Saturday, June 15th, 2024

Thoughts on COVID from Dr. Eric Ryndock

Dr. Eric Ryndock discusses current variants, vaccines and an outlook on where things are headed.

Last year Millersville University assistant professor of biology, Dr. Eric Ryndock was interviewed about coronavirus when the virus was in its early stages. Now, almost two years into the pandemic, he sat down to discuss current variants, vaccines and an outlook on where things are headed.

Ryndock, has been studying viruses since his undergraduate days at Millersville.  A 2007 MU biology graduate Ryndock says he became interested in viruses after taking courses in microbiology, medical microbiology, immunology and virology.  He went on to receive his Ph.D. in microbiology and immunology from Penn State University College of Medicine.


Besides the Delta variant, what new variants of COVID-19 are scientists aware of?
To clarify, a viral variant, is a virus that has a genome that contains one or more changes to its genetic code, which we call mutations. The World Health Organization started naming SARS-CoV-2 variants by assigning them letters from the Greek alphabet. This avoids using more confusing scientific classifications that describe their genetic changes and decreases stigmatizing labels that refer to the location where they were isolated. Currently circulating variants within the USA include: Alpha, Beta, Gamma, Epsilon, Eta, Iota, Kappa, B.1.617.3 (this has not been recognized by the WHO), Zeta, and Mu. The most recent, Omicron, was recently discovered in South Africa, and is notable because it contains 32 mutations within the viral spike protein compared to Delta’s 9. It is not clear how these mutations will affect transmission or ability to cause disease.  However, there is not a variant that is of more interest more than Delta, due to its increased infectivity and rate of hospitalization. Delta is continuing to change, with the latest version referred to as Delta-plus, which is 10% more infectious than the original Delta strain.

What makes the Delta variant so much more contagious than the current Alpha strain?
The delta variant is twice as contagious as the first detected SARS-CoV-2 and is now the cause of 99% of new COVID-19 cases. Some studies point to it causing an increase in disease, since it has been linked to an increased rate of hospitalizations. While there is not a general consensus yet on what exactly makes the Delta variant more infectious, it is suspected that the mutations found in the Delta variant allow the virus to bind and/or enter our cells at a higher efficiency.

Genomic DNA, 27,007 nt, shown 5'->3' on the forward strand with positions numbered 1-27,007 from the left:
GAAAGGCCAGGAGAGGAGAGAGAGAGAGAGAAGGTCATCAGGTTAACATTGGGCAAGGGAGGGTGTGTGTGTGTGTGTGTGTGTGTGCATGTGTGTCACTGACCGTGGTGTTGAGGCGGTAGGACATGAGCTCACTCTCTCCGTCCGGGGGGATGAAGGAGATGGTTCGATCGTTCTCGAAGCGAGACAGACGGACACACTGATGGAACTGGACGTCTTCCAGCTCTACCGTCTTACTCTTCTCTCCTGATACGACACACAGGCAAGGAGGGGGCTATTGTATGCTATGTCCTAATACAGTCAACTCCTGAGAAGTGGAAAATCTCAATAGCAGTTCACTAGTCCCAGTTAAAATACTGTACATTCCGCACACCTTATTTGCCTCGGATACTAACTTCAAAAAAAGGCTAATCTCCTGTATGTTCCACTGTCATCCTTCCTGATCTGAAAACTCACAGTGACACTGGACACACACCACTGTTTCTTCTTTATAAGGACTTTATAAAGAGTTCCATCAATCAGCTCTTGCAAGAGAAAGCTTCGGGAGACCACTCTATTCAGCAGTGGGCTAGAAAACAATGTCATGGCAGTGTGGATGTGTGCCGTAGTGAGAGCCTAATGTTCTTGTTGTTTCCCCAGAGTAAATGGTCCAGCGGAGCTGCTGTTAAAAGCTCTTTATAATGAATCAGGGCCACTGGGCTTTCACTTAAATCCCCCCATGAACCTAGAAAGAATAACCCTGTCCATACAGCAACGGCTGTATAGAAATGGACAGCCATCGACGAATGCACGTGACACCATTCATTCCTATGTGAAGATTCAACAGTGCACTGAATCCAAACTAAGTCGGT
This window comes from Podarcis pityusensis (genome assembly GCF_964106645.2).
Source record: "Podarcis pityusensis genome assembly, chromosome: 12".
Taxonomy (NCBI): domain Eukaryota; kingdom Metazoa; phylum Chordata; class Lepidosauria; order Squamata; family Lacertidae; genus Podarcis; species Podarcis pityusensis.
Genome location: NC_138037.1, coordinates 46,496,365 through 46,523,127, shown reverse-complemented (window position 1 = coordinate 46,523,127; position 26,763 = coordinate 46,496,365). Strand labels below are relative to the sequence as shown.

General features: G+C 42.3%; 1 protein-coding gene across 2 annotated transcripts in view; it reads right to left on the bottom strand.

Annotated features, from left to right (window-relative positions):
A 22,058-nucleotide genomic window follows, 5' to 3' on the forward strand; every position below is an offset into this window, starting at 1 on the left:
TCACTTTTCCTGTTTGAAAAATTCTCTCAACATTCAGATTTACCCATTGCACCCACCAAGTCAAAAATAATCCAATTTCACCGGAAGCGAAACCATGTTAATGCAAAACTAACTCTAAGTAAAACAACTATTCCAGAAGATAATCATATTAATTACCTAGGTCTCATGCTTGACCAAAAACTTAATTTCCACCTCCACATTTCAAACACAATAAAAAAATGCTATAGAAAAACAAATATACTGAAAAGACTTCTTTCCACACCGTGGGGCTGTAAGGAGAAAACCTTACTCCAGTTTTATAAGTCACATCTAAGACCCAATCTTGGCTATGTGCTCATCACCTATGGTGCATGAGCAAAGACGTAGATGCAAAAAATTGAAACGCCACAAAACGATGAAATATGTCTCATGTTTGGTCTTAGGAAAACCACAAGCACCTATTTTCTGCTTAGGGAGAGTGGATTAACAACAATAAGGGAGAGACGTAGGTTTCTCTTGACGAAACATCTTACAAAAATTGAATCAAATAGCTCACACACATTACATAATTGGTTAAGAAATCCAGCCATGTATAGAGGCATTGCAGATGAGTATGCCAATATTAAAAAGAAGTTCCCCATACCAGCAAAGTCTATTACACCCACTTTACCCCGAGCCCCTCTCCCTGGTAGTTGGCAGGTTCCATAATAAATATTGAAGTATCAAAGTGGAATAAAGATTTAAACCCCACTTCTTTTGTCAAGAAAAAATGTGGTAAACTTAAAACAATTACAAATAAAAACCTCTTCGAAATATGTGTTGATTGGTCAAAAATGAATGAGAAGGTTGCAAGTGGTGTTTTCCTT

What are your thoughts on the booster shot?
After receiving a vaccination, two processes occur in parallel within your immune system. One is the production of antibodies, which circulate through your blood and can neutralize virus if encountered again. These antibodies do not last forever and decrease in abundance over time. The second is the production of immune cells (primarily specific types of T-cells) that can kill virus-infected cells. Both processes are not as robust in older individuals or those with known issues that affect their immune systems. The CDC now recommends booster shots for all adults (6 months after the Pfizer or Moderna 2-dose series or 2 months after the initial J&J vaccine). Booster shots are commonly found in other vaccine series and not specific to SARS-CoV-2 vaccines.

Why is it still important for people to continue to wear masks and social distance?
Vaccines are not 100% protective, including those for SARS-CoV-2. Infections of vaccinated individuals are known as breakthrough infections and vary in incidence depending on the vaccine. Although you are less likely to infect others during a breakthrough infection than an unvaccinated individual, you still can. In light of this information, because hospitals are still struggling to manage their local caseloads, it is still important to wear masks and limit activities that could cause an infection, as this public health problem forces delays in critical non-COVID-19 patient care such as cancer therapy and surgeries.

If you’ve already had COVID, is it still necessary to get vaccinated?
While getting COVID will provide you with some level of protection against SARS-CoV-2, we don’t have as much information about the details regarding that level and duration of the protection. Therefore, it is still advised to receive a vaccine. You can find a vaccine location here.

What advice would you give to someone still unsure about getting vaccinated?
By all current standards, the vaccines that are available within the USA for SARS-CoV-2 are very safe. This includes all eligible age groups and individuals who plan to become or are currently pregnant. In some individuals, the virus can cause life-changing pathology, including death and the vaccines provide an extremely high prevention rate against these extreme events.

Editor’s note:
We ask that the campus community continue being vigilant with safety measures, including getting vaccinated, getting a booster shot, washing hands, getting a flu shot, etc. We encourage those vaccinated to get a booster shot over break if you are eligible. You can find a vaccine location here.

If you have COVID symptoms or have been exposed to someone who tested positive, students should call Health Services at 717-871-5250. Employees should contact their health care provider and also email Diane Copenhaver at For any other inquiries, please email

Leave a Reply